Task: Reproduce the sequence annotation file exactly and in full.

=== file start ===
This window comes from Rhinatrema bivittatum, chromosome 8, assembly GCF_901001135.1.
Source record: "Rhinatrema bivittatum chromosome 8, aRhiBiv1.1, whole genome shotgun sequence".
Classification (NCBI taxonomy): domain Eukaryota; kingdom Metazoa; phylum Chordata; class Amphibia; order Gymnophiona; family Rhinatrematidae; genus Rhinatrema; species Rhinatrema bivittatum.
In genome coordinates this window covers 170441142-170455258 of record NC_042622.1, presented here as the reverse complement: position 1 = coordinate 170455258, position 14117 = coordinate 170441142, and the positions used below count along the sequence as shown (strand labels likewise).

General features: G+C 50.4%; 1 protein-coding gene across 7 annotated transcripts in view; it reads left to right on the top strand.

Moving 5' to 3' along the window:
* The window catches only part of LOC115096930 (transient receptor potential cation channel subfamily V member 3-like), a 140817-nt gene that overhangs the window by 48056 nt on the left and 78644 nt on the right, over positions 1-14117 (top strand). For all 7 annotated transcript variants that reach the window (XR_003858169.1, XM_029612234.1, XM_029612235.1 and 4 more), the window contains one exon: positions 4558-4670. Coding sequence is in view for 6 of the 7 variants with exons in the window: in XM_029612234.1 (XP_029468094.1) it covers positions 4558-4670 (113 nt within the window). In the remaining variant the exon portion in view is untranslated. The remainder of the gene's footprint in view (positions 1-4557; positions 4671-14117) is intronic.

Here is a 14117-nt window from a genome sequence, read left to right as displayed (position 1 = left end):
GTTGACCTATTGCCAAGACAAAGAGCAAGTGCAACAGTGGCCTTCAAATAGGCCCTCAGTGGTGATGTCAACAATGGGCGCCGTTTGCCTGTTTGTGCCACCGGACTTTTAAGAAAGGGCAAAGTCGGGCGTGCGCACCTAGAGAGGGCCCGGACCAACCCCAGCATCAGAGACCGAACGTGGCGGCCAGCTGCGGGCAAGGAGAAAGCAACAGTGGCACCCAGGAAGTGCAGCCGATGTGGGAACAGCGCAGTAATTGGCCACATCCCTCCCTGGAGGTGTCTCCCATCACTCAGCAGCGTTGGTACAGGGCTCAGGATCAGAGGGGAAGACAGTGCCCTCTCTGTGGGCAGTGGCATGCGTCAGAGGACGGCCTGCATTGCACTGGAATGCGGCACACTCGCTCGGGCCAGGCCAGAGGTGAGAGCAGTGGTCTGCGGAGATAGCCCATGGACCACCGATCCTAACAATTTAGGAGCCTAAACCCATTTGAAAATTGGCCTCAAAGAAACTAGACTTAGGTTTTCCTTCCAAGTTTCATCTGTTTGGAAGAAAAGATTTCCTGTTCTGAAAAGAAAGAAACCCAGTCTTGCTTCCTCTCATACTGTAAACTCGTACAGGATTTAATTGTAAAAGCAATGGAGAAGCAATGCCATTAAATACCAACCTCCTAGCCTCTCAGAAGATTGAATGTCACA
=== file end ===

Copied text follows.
This window comes from Rhinatrema bivittatum, chromosome 8, assembly GCF_901001135.1.
Source record: "Rhinatrema bivittatum chromosome 8, aRhiBiv1.1, whole genome shotgun sequence".
Classification (NCBI taxonomy): domain Eukaryota; kingdom Metazoa; phylum Chordata; class Amphibia; order Gymnophiona; family Rhinatrematidae; genus Rhinatrema; species Rhinatrema bivittatum.
In genome coordinates this window covers 170441142-170455258 of record NC_042622.1, presented here as the reverse complement: position 1 = coordinate 170455258, position 14117 = coordinate 170441142, and the positions used below count along the sequence as shown (strand labels likewise).

General features: G+C 50.4%; 1 protein-coding gene across 7 annotated transcripts in view; it reads left to right on the top strand.

Moving 5' to 3' along the window:
* The window catches only part of LOC115096930 (transient receptor potential cation channel subfamily V member 3-like), a 140817-nt gene that overhangs the window by 48056 nt on the left and 78644 nt on the right, over positions 1-14117 (top strand). For all 7 annotated transcript variants that reach the window (XR_003858169.1, XM_029612234.1, XM_029612235.1 and 4 more), the window contains one exon: positions 4558-4670. Coding sequence is in view for 6 of the 7 variants with exons in the window: in XM_029612234.1 (XP_029468094.1) it covers positions 4558-4670 (113 nt within the window). In the remaining variant the exon portion in view is untranslated. The remainder of the gene's footprint in view (positions 1-4557; positions 4671-14117) is intronic.

Here is a 14117-nt window from a genome sequence, read left to right as displayed (position 1 = left end):
GTTGACCTATTGCCAAGACAAAGAGCAAGTGCAACAGTGGCCTTCAAATAGGCCCTCAGTGGTGATGTCAACAATGGGCGCCGTTTGCCTGTTTGTGCCACCGGACTTTTAAGAAAGGGCAAAGTCGGGCGTGCGCACCTAGAGAGGGCCCGGACCAACCCCAGCATCAGAGACCGAACGTGGCGGCCAGCTGCGGGCAAGGAGAAAGCAACAGTGGCACCCAGGAAGTGCAGCCGATGTGGGAACAGCGCAGTAATTGGCCACATCCCTCCCTGGAGGTGTCTCCCATCACTCAGCAGCGTTGGTACAGGGCTCAGGATCAGAGGGGAAGACAGTGCCCTCTCTGTGGGCAGTGGCATGCGTCAGAGGACGGCCTGCATTGCACTGGAATGCGGCACACTCGCTCGGGCCAGGCCAGAGGTGAGAGCAGTGGTCTGCGGAGATAGCCCATGGACCACCGATCCTAACAATTTAGGAGCCTAAACCCATTTGAAAATTGGCCTCAAAGAAACTAGACTTAGGTTTTCCTTCCAAGTTTCATCTGTTTGGAAGAAAAGATTTCCTGTTCTGAAAAGAAAGAAACCCAGTCTTGCTTCCTCTCATACTGTAAACTCGTACAGGATTTAATTGTAAAAGCAATGGAGAAGCAATGCCATTAAATACCAACCTCCTAGCCTCTCAGAAGATTGAATGTCACA